Update: I’ve included a fun little diagram for the EPL realignment idea after the jump.
Update 2: An updated version of Rosenthal’s post now includes his two additional realignments, one modest and one “revenue”-based, although the execution on the latter is terrible and forces the A’s to move to New Jersey. (Rosenthal adds this as an advantage to the realignment because “New York would gain a third team, cutting into the economic might of the Yankees and Mets.” Uhh … I’m pretty sure the Yankees are never going to not spend money and earn it back–the moment they do, we’ll all rejoice. Plus, the Mets are spending money terribly and other teams are benefitting from it, why would you want to change that?) There’s more hilarious stuff in the revenue-based one, check it out.
Ken Rosenthal put forth a hilariously bad attempt (I’m guessing he’s going for the controversy stir) for league realignment this morning, you can read it here.
Not … not very good, Kenny. Aside from having all five teams that play in the same city playing in the same league without making the travel schedule easier, he created a static realignment and tailored it to suit teams’ current successes and failures. Moving the Red Sox and Yankees into two separate divisions because they’re both successful now is dubious. He also says he has two more ideas–I’m gonna suggest he not post them.
C’mon, Kenny. If you’re aiming for realignment, don’t soften the radical stance. I don’t disagree with the idea of realignment–I hate the 16/14 disproportion and that the AL West has Texas (in Arlington)–but either go for a fluid realignment based on success or go for something that’ll last, don’t do both.
A friend of mine proposed a fluid realignment similar to the EPL …
He didn’t get much more into it than that, but a realignment based on team success is ideal, no? Thinking of it logistically, start with the 30 teams. You can theoretically divide them into MLB East and MLB West so that the higher and lower divisions will at least not be flying all over the country to play each other five times a year–in fact, that would probably be the easiest and most rational thing to do. But I dunno about this, I still like the idea of Washington, New York, Los Angeles/Anaheim, Oakland/SF and Chicago having a team in each league.
Anyway. Each league has three divisions, each division has five teams. The schedules are the same, except inter-league is not a song-and-dance show–14 games per team in division, six games per team in league out of division and 30 interleague games (likely the odd man out from each league’s regular schedule and rotating, so each West team has three 9-10 game road trips through the East and vice versa).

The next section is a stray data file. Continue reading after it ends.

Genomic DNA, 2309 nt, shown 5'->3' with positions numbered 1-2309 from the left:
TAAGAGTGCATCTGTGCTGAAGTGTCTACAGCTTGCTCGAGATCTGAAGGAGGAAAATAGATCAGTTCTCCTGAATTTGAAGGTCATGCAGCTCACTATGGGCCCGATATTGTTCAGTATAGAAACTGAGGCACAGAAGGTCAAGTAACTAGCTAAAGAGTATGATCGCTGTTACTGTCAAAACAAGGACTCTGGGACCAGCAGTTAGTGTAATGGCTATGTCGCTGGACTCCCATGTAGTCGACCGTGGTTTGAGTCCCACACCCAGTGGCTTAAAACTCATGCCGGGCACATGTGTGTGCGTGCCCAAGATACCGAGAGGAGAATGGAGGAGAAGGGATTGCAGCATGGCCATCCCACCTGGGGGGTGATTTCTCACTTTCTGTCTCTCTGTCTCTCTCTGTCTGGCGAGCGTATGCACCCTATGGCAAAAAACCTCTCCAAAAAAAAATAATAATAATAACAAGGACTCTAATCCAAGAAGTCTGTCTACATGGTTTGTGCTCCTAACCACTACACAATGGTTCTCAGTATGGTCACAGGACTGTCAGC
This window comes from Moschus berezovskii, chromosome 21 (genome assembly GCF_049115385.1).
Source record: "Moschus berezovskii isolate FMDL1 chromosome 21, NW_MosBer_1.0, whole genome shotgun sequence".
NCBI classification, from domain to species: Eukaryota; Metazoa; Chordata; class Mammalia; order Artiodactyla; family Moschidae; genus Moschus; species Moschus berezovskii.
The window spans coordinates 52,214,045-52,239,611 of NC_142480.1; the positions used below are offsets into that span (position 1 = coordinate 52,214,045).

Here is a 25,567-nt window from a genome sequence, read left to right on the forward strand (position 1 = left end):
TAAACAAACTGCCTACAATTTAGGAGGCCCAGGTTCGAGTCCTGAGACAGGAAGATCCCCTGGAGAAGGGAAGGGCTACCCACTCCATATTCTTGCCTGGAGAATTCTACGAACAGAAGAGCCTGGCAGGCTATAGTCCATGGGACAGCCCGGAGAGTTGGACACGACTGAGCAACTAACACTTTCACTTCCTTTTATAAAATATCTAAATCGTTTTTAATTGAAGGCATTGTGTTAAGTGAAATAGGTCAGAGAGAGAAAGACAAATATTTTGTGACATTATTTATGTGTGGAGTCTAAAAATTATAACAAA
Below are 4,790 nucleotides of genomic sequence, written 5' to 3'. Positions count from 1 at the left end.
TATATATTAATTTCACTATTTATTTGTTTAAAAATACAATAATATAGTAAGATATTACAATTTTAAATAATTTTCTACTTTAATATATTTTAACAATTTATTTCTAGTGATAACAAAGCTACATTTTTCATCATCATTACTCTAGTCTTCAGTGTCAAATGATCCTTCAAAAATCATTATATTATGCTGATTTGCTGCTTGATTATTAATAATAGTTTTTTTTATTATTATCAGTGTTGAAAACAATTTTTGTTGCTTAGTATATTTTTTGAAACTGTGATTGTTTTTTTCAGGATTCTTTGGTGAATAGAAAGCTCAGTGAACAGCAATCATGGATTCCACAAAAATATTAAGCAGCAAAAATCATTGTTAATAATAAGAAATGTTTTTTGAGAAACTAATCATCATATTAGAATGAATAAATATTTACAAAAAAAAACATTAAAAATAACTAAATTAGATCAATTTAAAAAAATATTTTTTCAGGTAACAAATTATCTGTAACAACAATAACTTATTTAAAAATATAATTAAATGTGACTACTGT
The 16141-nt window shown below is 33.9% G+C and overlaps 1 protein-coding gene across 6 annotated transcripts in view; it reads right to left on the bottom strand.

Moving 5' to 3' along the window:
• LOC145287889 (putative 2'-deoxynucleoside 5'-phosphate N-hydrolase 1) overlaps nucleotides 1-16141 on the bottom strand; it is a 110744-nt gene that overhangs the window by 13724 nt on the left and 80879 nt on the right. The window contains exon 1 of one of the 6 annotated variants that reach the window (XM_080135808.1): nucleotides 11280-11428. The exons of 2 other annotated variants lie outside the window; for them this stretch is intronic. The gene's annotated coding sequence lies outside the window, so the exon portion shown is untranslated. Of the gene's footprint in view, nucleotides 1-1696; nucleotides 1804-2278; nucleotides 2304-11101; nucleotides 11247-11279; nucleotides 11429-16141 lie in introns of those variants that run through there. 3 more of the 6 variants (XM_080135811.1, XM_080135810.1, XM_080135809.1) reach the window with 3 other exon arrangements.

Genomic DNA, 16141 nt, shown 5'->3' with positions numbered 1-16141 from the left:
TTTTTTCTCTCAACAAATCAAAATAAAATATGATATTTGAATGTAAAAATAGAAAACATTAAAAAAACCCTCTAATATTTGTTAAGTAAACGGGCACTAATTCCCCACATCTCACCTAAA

And here’s where it gets interesting: for the first year, the league’s teams are placed into their divisions (top, middle, bottom) based on the team’s combined record from the previous year. After the season is wrapped up, the top teams from each of the league’s bottom two divisions get to play in a lesser championship and move up to the next division the next year while the bottom team from the top two move down. Meanwhile, the top four in the top divisions play in a 1-8, 2-7, 3-6, 4-5 format based on record.
So it goes like this after the season is finished (teams 1-5 organized by record)
*plays in top division playoffs
**plays in middle division championship vs. other league’s middle division champion and is promoted to top division at the start of the next year
***plays in bottom division championship vs. other league’s bottom division champion and is promoted to middle division at the start of the next year
****is relegated to the lower division
The league maintains the same playoff revenue plus whatever from the two bonus championship games and it means the season isn’t over if your team is bad. Furthermore, teams in the bottom divisions will aim for the top divisions because there’s a lot more revenue to be had in the eight-team playoff system and it’s easier to attain. It also opens up the opportunity for any two teams to play in the World Series–Red Sox-Yankees, Angels-Dodgers, Mets-Yankees, Orioles-Nationals (lol), Dodgers-Yankees, etc.
It’s not completely thought out–the weakest point I can think of is that a team in the lower divisions has to wait two years to compete for a World Series title–and pretty much no one would go for it because it’s too radical, but it’s an interesting concept and worth talking about.